• Sun. Apr 11th, 2021

Dayton Moore Just Wants the Royals to Get Better

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Mar 1, 2021

Yet the Royals acted swiftly to improve. In the first week or so of December — very early for baseball’s famously slow-moving free-agent market — they signed starting pitcher Mike Minor (two years, $18 million) and first baseman Carlos Santana (two years, $17.5 million). Last month they engineered a three-way trade with the Mets and the Red Sox in which Kansas City acquired outfielder Andrew Benintendi, a pillar of Boston’s title team in 2018.

“Dayton’s not there to sit around and wait,” said Minor, an All-Star for Texas in 2019. “They didn’t have a whole lot to work with, but they went after guys and made their best offers right away — and when you look at it, it’s a sneaky strong team. I think we’re going to compete, and that’s what Dayton’s there for. The rebuilding thing, I don’t think Dayton buys into that. He wants to put a good product on the field.”

Benintendi, Minor and Santana were steady, established performers before struggling in the shortened pandemic season. The Royals liked what they saw from the rookie starters Brady Singer and Kris Bubic last season, and believe they have a well-rounded offense: power from Jorge Soler, Salvador Perez and Hunter Dozier, speed from Adalberto Mondesi, Whit Merrifield and the new center fielder Michael A. Taylor.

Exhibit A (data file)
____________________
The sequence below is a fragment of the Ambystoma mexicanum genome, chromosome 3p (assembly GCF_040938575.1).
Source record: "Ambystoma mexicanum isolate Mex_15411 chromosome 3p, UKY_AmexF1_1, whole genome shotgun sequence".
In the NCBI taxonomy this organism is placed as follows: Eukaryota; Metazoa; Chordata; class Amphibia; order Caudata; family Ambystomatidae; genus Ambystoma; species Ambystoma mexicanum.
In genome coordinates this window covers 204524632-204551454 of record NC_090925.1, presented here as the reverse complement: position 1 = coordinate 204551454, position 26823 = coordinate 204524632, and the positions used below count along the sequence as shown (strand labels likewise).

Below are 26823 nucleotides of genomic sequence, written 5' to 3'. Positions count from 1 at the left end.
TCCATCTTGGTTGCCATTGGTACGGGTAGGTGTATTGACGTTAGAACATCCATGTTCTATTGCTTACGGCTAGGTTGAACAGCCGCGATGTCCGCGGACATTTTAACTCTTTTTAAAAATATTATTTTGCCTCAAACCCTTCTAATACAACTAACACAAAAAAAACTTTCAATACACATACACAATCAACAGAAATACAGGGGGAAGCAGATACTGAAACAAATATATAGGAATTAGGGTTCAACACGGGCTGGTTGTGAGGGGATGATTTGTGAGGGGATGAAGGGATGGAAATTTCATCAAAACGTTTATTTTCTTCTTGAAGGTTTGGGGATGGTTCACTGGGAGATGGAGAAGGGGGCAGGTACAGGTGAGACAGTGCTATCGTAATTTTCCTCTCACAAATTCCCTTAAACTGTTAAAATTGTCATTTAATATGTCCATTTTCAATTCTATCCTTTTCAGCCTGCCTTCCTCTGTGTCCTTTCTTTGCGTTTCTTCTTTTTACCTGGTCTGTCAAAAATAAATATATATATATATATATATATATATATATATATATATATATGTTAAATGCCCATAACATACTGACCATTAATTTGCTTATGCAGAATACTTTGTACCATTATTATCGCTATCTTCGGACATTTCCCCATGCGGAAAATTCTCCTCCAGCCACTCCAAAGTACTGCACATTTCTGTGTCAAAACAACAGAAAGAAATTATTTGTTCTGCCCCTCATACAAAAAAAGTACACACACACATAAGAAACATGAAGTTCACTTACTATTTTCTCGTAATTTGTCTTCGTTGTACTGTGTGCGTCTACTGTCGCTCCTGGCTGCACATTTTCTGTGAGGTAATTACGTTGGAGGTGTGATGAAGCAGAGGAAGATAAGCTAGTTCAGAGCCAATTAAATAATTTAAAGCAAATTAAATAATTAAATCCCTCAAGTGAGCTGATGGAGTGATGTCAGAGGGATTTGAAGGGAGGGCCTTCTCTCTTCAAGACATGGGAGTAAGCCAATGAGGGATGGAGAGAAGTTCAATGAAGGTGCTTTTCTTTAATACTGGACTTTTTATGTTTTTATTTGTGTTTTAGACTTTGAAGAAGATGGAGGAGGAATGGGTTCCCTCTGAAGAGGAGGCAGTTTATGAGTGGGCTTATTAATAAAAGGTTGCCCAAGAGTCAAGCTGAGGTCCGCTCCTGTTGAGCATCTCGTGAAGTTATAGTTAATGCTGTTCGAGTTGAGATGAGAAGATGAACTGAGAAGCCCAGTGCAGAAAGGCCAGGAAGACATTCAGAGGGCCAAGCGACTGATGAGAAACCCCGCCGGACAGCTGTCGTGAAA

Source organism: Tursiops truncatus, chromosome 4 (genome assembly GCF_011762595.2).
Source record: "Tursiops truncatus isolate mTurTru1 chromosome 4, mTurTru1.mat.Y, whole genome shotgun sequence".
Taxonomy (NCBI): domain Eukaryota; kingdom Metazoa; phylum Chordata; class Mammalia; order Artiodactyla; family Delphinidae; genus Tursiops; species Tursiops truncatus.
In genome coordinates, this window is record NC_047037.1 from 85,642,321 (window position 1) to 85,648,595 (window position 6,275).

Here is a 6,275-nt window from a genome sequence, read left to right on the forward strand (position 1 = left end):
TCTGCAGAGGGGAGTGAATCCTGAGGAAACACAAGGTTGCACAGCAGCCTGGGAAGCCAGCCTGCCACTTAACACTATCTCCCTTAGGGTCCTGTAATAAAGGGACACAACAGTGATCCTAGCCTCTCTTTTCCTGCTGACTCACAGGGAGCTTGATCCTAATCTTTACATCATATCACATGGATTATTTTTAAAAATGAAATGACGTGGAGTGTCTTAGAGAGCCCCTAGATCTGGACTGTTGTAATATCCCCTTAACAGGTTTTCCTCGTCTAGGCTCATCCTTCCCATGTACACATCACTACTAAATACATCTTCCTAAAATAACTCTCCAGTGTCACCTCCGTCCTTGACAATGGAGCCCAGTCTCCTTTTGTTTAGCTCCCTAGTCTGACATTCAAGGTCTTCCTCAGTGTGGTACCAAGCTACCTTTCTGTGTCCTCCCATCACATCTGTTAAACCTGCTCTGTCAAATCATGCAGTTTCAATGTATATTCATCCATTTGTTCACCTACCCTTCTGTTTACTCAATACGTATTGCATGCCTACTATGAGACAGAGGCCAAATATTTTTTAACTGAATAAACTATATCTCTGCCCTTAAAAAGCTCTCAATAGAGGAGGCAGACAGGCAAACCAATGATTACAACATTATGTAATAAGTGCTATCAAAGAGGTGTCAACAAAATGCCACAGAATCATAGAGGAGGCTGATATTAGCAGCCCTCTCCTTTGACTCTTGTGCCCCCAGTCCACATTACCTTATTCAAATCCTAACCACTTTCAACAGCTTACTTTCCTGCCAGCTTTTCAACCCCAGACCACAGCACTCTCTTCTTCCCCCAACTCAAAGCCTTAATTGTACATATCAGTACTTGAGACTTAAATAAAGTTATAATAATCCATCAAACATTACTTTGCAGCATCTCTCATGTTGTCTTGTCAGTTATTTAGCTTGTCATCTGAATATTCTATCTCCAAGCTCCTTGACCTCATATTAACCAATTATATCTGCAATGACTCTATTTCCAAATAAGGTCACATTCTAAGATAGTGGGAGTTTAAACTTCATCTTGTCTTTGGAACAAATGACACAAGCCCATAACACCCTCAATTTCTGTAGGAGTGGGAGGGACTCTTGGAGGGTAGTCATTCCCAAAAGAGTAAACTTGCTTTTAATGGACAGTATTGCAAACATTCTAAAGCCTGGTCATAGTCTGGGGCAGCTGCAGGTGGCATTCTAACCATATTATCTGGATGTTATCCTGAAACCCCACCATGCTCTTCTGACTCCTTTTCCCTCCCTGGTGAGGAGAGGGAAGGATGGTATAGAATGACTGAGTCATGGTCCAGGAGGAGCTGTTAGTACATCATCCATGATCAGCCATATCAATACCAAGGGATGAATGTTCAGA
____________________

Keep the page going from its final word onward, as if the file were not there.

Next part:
Are they ready to win? Maybe, maybe not. But Moore wants to give them the chance.

“I don’t have 100 percent security on what the result is going to be — but I think it’s got a chance to be a lot better,” he said. “And if we don’t do anything, I’ve got a pretty good idea what the outcome is going to be.”

Incentivizing teams to win, which would theoretically raise the demand for free agents, is a major priority for the union, whose collective bargaining agreement with owners expires in nine months. Players contend there is plenty of money to share — the Royals sold for $1 billion in 2019 to John Sherman, a businessman who added Chiefs quarterback Patrick Mahomes to the ownership team last summer — and spending to win should be standard procedure.

“We’re very fortunate here to have a front office and ownership that understands this is a very small window players get to play in the big leagues,” said Merrifield, who has twice led the majors in hits. “Why not go out every year and put out the best team you can? Obviously teams are going to have their budgets or whatever you want to call it, but there’s no reason to not go out and try to win every year. The fact that people were surprised that we’re doing that is a problem.”

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